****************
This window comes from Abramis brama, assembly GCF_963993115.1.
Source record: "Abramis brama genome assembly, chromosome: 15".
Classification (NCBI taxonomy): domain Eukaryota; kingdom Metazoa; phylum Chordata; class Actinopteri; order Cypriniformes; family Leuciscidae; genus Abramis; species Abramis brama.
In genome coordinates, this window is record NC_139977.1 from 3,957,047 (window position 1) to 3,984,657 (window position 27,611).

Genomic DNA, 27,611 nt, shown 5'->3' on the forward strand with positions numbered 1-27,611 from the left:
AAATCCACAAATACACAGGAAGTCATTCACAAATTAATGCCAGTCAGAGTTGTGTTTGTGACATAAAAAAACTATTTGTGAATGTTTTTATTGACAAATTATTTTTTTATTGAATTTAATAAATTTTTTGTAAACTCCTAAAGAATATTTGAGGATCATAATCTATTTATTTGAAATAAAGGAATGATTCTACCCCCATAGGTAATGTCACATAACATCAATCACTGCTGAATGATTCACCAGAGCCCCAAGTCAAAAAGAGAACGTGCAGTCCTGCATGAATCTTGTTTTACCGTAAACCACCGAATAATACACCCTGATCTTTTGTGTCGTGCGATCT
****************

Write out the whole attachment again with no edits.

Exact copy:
This window comes from Abramis brama, assembly GCF_963993115.1.
Source record: "Abramis brama genome assembly, chromosome: 15".
Classification (NCBI taxonomy): domain Eukaryota; kingdom Metazoa; phylum Chordata; class Actinopteri; order Cypriniformes; family Leuciscidae; genus Abramis; species Abramis brama.
In genome coordinates, this window is record NC_139977.1 from 3,957,047 (window position 1) to 3,984,657 (window position 27,611).

Genomic DNA, 27,611 nt, shown 5'->3' on the forward strand with positions numbered 1-27,611 from the left:
AAATCCACAAATACACAGGAAGTCATTCACAAATTAATGCCAGTCAGAGTTGTGTTTGTGACATAAAAAAACTATTTGTGAATGTTTTTATTGACAAATTATTTTTTTATTGAATTTAATAAATTTTTTGTAAACTCCTAAAGAATATTTGAGGATCATAATCTATTTATTTGAAATAAAGGAATGATTCTACCCCCATAGGTAATGTCACATAACATCAATCACTGCTGAATGATTCACCAGAGCCCCAAGTCAAAAAGAGAACGTGCAGTCCTGCATGAATCTTGTTTTACCGTAAACCACCGAATAATACACCCTGATCTTTTGTGTCGTGCGATCT